10-05-2022 | di COOPI
Jordan. Ahmad, From child labour to school desks
Ahmad is 14 years old and fled the war in Syria. He now lives with his family in Jordan, in the East Amman neighbourhood, where a large number of refugees are concentrated, there is a high rate of economic vulnerability and fewer services, especially for children. Here Ahmad and his mother Fatimah came into contact with the COOPI team through a local community association, Al Manara, which operates in the capital's neighbourhood.
Volunteers from the association contacted me explaining that COOPI offered support services for teenagers. I then came to the association where I met Rasmiyeh, to whom I explained the difficulties we were facing with my son Ahmad.
Since August, Fatimah and Ahmad have been supported by Rasmiyeh, COOPI's case manager. Together they have developed an action plan to support Ahmad's reintegration into school. Fatima continues:
For two years Ahmad dropped out of school. He couldn't take classes online - we don't have a laptop or tablet or a stable internet connection; he was also working in a household store to financially support our family. My husband is elderly and doesn't work, I work occasionally as a domestic worker and we can't earn enough to meet our needs.
Child labour has exposed Ahmad to incidents of verbal violence and abuse, that have taken a toll on his health and behaviour. Fatima points out:
Before participating in the project, Ahmad was very shy, spending almost all his free time at home and isolated, now he participates in after school activities organized within Al Manara and youth club activities.
In addition to Rasmiyeh, Ahmad and Fatimah are also being followed by a COOPI psychologist, who has developed a family therapy plan for both of them to create a family system of support and protection for Ahmad. Fatima tells:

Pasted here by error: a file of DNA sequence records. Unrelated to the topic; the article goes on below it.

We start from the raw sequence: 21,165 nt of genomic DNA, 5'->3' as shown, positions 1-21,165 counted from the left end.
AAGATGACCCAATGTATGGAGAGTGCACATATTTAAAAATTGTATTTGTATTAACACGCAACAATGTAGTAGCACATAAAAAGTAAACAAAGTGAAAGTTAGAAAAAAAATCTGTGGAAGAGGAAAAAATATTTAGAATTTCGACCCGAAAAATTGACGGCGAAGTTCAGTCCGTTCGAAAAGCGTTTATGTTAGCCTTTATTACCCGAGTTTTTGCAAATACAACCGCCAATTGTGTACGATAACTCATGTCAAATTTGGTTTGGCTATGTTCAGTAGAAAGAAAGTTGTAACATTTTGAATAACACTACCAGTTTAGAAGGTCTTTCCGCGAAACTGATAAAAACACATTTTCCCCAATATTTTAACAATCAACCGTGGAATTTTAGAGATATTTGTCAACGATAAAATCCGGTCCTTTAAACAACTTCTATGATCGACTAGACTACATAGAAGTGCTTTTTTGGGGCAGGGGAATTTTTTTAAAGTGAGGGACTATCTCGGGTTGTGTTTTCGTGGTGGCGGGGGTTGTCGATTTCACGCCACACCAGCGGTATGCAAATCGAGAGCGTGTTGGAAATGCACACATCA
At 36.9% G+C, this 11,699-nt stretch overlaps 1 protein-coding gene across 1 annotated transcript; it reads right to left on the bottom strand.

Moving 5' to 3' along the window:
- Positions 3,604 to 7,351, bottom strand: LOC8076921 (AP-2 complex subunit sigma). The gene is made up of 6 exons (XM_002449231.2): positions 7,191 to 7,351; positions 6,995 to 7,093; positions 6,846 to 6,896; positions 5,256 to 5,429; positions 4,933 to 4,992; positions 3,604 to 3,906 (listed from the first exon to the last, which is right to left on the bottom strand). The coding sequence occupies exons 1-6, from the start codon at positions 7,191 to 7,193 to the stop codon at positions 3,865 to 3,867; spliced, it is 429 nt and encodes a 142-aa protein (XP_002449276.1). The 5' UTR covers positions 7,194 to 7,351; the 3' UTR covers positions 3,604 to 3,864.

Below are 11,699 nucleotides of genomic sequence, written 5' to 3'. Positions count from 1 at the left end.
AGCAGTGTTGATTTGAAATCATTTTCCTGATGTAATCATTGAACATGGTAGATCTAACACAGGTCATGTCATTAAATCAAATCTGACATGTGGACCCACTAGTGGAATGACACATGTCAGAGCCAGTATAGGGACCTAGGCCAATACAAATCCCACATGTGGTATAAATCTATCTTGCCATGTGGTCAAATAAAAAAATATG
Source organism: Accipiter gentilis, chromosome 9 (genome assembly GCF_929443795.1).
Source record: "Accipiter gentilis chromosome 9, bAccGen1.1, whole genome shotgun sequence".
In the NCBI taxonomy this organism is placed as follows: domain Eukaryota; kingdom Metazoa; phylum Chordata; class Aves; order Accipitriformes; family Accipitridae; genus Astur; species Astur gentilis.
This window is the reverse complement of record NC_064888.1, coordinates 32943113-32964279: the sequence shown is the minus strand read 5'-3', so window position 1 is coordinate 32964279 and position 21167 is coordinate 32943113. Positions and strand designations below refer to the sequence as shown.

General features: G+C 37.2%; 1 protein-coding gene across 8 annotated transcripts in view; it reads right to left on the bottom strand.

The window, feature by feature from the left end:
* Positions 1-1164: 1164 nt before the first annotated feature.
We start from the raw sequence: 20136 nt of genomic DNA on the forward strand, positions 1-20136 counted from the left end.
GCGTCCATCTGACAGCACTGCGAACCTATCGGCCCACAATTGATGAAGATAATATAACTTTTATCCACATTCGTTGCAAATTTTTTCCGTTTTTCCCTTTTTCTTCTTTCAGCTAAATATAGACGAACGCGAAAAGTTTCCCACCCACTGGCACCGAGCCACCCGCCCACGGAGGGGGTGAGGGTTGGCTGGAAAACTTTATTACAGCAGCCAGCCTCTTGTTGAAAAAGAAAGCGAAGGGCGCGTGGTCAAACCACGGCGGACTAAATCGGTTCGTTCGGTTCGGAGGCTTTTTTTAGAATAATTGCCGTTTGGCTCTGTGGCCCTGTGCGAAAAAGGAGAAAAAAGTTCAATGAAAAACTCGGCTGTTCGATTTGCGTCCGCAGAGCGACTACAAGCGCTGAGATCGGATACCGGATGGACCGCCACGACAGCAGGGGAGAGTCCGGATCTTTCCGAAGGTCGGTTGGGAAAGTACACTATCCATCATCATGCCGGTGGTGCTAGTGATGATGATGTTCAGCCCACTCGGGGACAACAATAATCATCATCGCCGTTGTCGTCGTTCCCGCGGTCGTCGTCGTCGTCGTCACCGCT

During meetings with the COOPI team, we discussed Ahmad's risks, psychological pressures, and his desire to resume his studies; thanks to financial assistance, Ahmad now regularly attends school and is enrolled in the ninth grade.
During one of our meetings Rasmiyeh suggested that I attend youth club meetings with 14 other teenagers. At first I didn't feel very comfortable, especially speaking in front of everyone, but then we started to discuss the problems faced by kids our age and how we can address and solve them. Together with 5 other boys in the group, we are working on a community proposal to create a recreational space in a public park here in Al Manara.
Since September, Ahmad also participates in remedial classes offered by the local partner of the project, the Institute for Family Health:
(...) the afternoon classes within the association helped me in the first months to catch up with the lessons I missed and I managed to improve in Arabic, English and mathematics. Three times a week I and thirty other kids come to Al Manara to do their homework helped by volunteers. My grades have improved and thanks to my school's remedial program I was able to pass the exam to advance from the seventh to the ninth grade, so I was able to make up a year of school that I had missed when I was working.I want to complete my studies until the Tawjii (high school diploma) exam and I hope to be able to support my family to overcome the difficulties related to our status as asylum seekers.
Like Ahmad, many other adolescents are supported by COOPI through the project: “Sawian - Strengthening social protection services for vulnerable adolescents and their families in the host and refugee communities of Amman, Irbid and Russeifeh”, implemented in partnership with ICU - Istituto di Cooperazione Universitaria and funded by AICS (Italian Agency for Cooperation and Development). The project supports the school reintegration of 100 adolescents between 12 and 17 years old through economic support; in addition, 75 families in highly vulnerable situations receive further economic assistance. Thanks to the work of three "case managers" and a psychologist, COOPI intervenes in support of families, identifying exit strategies from negative survival mechanisms, such as child labor, school abandonment and early marriages.